I think that in principle it is right to except the compulsory purchase of land from the scope of Case VII, subject to the two qualifications contained in the proposed Amendment. If we are to except compulsory purchase it follows that we must also except purchase made by a local authority or other body which has compulsory powers but which is not compelled to use them because the vendor agrees to sell. The exception must be qualified by the two exceptions contained in this Amendment. First, the vendor will not be entitled to the exemption of he acquired the land at a time when he knew or might reasonably have known that it was likely to be acquired by the authority. That obviously is desirable because it would stop a person buying land speculatively in the hope of selling it to a local authority and thereby evading tax under Case VII.

The second exception is that if a man is entitled to sell his land and has advertised it or taken other steps to indicate that he is willing to dispose of it and made that known to other people, he is in the category of a willing vendor, not someone who has been compelled to sell against his will. The fact that the local authority is the purchaser should not exempt him frown charge under Case VII. if this Amendment is accepted, that person will not be exempted from change under Case VIT. All that is exempted from a charge under Case VII is a man who has acquired land within the three-year period without any ground for knowing that it might be acquired by the local authority and who is compelled to sell against his will. I do not regard that man as coming within the category of anyone engaging in a speculative transaction.

Mr. Mitchison

Why "against his will"? There is nothing in the Clause about that. All that is necessary is that the local authority purchasing should have power to purchase compulsorily. The man may be well content to sell to the local authority at an agreed price considerably higher than he would otherwise get.

The Attorney-General

It may be that he is able to do so, but for the purpose of my argument I am taking the case of the man who acquired the land and had it taken away from him by the exercise of compulsory power. I am asking the Committee to consider that case. I do not believe that it can be regarded as fair that that man should be treated as obtaining, or seeking to obtain, a speculative gain.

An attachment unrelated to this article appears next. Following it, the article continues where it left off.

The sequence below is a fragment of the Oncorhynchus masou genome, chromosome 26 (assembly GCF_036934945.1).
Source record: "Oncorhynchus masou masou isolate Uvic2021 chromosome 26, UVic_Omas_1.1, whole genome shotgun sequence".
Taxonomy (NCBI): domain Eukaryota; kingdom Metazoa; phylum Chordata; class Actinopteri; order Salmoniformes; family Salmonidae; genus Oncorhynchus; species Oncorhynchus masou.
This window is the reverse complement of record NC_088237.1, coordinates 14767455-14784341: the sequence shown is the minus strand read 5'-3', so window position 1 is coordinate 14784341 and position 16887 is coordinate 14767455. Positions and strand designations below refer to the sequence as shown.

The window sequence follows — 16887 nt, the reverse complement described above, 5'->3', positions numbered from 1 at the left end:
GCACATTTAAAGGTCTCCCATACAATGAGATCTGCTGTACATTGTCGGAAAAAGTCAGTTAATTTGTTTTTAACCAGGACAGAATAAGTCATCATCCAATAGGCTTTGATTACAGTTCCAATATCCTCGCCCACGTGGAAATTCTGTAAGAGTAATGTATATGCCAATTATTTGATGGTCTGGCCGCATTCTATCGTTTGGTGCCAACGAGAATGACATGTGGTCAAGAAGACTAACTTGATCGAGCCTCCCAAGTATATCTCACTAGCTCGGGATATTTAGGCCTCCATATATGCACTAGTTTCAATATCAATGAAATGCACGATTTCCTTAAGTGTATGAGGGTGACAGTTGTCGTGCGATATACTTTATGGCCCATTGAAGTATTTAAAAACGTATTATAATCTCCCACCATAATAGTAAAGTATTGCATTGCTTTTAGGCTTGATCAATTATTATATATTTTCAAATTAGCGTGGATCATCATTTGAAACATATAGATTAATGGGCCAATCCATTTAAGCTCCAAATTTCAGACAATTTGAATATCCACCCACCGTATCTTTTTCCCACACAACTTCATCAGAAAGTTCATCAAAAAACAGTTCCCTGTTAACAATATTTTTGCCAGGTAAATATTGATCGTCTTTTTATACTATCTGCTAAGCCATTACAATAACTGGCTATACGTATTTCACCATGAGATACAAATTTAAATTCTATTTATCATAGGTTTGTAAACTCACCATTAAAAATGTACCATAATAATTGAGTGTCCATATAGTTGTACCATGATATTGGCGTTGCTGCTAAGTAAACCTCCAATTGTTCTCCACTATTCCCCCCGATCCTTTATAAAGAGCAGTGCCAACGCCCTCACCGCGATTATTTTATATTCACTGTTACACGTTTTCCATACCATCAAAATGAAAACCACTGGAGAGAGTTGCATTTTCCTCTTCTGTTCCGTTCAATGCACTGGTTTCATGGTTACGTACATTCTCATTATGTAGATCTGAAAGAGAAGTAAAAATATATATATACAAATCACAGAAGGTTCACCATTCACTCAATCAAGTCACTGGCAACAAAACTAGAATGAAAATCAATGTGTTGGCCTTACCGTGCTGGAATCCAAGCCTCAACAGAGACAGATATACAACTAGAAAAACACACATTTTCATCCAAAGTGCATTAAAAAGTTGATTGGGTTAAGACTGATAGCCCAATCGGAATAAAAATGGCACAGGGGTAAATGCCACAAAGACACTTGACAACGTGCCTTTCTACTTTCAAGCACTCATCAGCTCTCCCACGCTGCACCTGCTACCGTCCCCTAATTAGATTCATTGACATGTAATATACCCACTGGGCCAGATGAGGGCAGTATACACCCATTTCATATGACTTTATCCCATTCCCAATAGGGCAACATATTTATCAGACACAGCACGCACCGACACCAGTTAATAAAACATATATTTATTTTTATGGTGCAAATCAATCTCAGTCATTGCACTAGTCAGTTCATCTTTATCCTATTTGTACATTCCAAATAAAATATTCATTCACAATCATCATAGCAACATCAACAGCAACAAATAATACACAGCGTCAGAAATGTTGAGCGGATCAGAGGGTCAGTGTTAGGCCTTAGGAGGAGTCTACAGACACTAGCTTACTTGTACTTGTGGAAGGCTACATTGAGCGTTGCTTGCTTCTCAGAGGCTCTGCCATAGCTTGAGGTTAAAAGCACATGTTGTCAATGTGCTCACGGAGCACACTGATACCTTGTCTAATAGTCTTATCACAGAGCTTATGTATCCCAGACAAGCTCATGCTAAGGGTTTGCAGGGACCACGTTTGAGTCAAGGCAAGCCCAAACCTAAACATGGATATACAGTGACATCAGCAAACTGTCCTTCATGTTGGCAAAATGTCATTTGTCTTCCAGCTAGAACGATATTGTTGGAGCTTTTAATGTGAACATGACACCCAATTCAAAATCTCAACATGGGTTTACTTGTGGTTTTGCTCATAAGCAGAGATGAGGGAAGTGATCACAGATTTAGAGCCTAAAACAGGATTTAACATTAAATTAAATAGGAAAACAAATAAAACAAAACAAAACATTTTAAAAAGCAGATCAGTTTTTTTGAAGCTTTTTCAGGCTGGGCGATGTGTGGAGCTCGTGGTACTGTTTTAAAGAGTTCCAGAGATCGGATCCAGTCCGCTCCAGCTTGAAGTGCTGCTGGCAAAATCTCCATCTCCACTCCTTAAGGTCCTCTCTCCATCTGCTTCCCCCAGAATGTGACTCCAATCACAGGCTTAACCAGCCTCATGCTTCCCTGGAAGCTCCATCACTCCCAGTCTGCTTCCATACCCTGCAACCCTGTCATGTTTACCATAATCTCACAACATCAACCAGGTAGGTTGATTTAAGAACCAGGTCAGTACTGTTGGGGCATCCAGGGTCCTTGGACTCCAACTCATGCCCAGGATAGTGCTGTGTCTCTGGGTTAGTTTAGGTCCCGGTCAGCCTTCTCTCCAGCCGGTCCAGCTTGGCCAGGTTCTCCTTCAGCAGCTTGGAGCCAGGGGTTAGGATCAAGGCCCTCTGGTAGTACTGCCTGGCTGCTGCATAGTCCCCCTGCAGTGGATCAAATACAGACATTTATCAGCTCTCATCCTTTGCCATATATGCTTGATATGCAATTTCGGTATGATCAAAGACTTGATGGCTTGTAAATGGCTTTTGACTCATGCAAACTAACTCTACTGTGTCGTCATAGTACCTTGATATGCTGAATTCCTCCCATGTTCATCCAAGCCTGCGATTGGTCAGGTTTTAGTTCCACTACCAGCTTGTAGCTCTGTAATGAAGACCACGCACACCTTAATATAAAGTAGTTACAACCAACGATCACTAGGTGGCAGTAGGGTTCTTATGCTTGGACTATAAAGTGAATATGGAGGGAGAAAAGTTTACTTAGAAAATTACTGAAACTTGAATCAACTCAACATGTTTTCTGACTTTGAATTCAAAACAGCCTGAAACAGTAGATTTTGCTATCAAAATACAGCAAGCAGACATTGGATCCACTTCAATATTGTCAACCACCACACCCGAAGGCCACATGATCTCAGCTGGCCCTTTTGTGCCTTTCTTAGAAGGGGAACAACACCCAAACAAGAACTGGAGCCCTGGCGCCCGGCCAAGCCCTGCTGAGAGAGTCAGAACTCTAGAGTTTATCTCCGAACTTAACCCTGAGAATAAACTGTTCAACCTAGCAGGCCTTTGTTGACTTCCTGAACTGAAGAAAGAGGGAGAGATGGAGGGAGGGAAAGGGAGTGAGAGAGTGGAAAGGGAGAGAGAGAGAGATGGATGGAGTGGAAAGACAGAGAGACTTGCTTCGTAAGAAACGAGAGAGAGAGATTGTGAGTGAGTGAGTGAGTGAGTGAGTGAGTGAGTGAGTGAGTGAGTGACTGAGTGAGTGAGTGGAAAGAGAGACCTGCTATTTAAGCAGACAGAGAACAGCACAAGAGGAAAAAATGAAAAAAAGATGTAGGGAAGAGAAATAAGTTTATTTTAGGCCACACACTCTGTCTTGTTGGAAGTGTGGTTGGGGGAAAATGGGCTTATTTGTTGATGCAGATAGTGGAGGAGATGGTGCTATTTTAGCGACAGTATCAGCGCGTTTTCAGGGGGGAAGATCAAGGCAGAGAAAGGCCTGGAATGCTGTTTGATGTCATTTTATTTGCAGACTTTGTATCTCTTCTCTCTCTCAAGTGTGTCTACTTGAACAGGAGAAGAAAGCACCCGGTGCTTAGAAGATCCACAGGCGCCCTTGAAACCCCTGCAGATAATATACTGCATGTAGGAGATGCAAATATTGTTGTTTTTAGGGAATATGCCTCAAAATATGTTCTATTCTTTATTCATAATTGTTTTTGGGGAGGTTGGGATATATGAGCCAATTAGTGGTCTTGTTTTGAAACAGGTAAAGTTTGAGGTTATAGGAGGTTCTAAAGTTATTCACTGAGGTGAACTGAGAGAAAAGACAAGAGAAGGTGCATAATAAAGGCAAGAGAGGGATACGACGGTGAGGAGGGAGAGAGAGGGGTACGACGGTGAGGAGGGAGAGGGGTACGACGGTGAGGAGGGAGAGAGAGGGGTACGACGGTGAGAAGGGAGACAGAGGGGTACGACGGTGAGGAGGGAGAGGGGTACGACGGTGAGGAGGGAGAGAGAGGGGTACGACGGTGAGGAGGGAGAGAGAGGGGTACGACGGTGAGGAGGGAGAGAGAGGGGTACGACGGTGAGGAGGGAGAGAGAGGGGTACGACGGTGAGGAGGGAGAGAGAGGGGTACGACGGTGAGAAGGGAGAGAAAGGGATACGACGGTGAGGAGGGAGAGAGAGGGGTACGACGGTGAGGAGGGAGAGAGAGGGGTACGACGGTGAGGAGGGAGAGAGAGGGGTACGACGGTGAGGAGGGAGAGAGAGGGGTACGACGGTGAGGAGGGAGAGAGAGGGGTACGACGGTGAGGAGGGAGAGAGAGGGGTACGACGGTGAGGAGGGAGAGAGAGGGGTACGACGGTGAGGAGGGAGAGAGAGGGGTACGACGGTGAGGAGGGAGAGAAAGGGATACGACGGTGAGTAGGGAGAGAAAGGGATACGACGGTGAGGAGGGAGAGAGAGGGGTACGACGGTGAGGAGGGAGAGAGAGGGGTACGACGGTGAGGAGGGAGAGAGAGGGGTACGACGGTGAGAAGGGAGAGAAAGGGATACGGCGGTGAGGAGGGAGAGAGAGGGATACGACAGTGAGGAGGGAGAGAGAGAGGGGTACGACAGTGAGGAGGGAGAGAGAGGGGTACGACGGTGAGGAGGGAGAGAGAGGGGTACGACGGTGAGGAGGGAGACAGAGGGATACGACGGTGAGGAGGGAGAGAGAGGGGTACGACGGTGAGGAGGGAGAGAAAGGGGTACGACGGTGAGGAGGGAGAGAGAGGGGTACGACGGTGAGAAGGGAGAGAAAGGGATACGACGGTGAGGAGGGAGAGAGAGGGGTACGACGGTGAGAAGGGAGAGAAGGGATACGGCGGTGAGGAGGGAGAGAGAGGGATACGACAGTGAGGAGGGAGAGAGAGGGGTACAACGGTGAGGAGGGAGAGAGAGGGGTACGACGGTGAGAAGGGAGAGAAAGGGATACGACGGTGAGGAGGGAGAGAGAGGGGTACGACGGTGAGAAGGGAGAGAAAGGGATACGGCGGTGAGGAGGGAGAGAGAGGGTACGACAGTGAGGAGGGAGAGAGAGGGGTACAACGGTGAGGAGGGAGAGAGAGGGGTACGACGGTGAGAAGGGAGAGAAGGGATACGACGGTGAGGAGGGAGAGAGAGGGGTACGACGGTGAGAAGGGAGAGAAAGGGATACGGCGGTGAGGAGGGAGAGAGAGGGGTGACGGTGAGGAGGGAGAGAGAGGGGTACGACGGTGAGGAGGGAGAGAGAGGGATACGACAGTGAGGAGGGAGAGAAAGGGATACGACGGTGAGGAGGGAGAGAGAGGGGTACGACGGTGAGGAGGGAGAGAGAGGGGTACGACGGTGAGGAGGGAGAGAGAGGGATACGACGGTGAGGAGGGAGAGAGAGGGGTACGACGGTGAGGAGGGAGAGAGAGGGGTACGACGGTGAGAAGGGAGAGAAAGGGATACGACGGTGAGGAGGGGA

If one accepts that proposition, one has to go a stage further and deal with the sale which takes place where there is power to exercise compulsory acquisition although in fact it is not exercised. That is a frequent occurrence. If we do not cover that also it means that more and more because people will not agree to sell voluntarily to a local authority they will pursue the compulsory purchase procedure to the end in the hope of getting a tax-free price.

I express my view, and I think my hon. Friends agree, that it is unfair to treat the unwilling vendor, the man who is not wanting to sell, as if he were engaging in a speculative transaction. Of course the hon. and learned Member is in favour of a complete capital gains tax. His arguments seem to be addressed to the proposition that anyone who made a profit by selling property of any kind should be liable to tax. That is not what the Bill is intended to do.

I hope that I have made it clear to the Committee that there are these two safeguards in the Bill which we think particularly important. First, the acquisition at the commencement must not have taken place when the buyer of the land who later sells to the local authority knew or might reasonably have known that it was likely to be acquired by the authority. Secondly, if he has put it in the market, or given any indication that he wants to sell it, obviously he should be treated like any other person selling land acquired within three years, as if it were a speculative gain, and it will not alter its character because, having seen it put in the market, the local authority says, "We want it for a public or local purpose".

Mr. Diamond

The right hon. and learned Gentleman bases the whole of his case on the fact that this would be assimilating a transaction of this kind with a speculative gain. Where, in the whole of the Bill, and its Schedule, does he find the phrase "speculative gain"? The distinction is not between speculative gain and non-speculative gain but between long-term gain and short-term gain.

The Attorney-General

The hon. Gentleman must have heard it said many times in the course of the long debates on the Bill that this Case VII charge is intended to be a tax on speculative gains and not a capital gains tax.

Mr. Mitchison

I have also heard it said during the course of the Bill that there was no intention to draft legislation on matters of motive and intention. There is not a word in the Bill about motive or intention, and I prefer to take the Bill as it is drafted when I am considering an Amendment.

We have been told by Treasury Ministers that they have done that deliberately, and I think that they are right to do it. What they intend to tax is short-term gains. It is clear that this is a short-term gain, and the only way of getting out of taxing it is by bringing in a matter which is quite irrelevant to the rest of the Bill, which has been disclaimed as irrelevant more than once, and saying that it is not the man's fault, for he did not intend to sell to the local authority. Who knows whether he intended to do so and whether he was speculating on the probability, in his own mind, that the local authority would be compelled to buy that plot of land for that purpose?